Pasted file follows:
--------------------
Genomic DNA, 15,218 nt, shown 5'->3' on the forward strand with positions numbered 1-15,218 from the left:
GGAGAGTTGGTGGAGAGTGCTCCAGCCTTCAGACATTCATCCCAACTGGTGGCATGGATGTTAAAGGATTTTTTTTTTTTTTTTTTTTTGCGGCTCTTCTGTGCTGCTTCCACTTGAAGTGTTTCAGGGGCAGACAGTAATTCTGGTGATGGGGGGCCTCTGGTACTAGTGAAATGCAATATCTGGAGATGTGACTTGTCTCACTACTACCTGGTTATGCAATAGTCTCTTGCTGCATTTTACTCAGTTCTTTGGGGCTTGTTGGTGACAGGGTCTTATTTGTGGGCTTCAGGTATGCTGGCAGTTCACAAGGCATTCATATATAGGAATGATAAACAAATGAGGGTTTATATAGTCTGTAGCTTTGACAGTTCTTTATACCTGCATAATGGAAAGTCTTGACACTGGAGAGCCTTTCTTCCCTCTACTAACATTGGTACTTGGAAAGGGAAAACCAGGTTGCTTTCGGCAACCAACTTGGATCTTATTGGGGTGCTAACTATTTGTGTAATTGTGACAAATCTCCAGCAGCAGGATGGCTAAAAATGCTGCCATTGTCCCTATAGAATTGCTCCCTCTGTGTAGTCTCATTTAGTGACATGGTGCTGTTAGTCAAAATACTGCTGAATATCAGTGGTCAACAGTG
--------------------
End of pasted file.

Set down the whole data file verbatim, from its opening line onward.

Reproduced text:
Genomic DNA, 15,218 nt, shown 5'->3' on the forward strand with positions numbered 1-15,218 from the left:
GGAGAGTTGGTGGAGAGTGCTCCAGCCTTCAGACATTCATCCCAACTGGTGGCATGGATGTTAAAGGATTTTTTTTTTTTTTTTTTTTTGCGGCTCTTCTGTGCTGCTTCCACTTGAAGTGTTTCAGGGGCAGACAGTAATTCTGGTGATGGGGGGCCTCTGGTACTAGTGAAATGCAATATCTGGAGATGTGACTTGTCTCACTACTACCTGGTTATGCAATAGTCTCTTGCTGCATTTTACTCAGTTCTTTGGGGCTTGTTGGTGACAGGGTCTTATTTGTGGGCTTCAGGTATGCTGGCAGTTCACAAGGCATTCATATATAGGAATGATAAACAAATGAGGGTTTATATAGTCTGTAGCTTTGACAGTTCTTTATACCTGCATAATGGAAAGTCTTGACACTGGAGAGCCTTTCTTCCCTCTACTAACATTGGTACTTGGAAAGGGAAAACCAGGTTGCTTTCGGCAACCAACTTGGATCTTATTGGGGTGCTAACTATTTGTGTAATTGTGACAAATCTCCAGCAGCAGGATGGCTAAAAATGCTGCCATTGTCCCTATAGAATTGCTCCCTCTGTGTAGTCTCATTTAGTGACATGGTGCTGTTAGTCAAAATACTGCTGAATATCAGTGGTCAACAGTG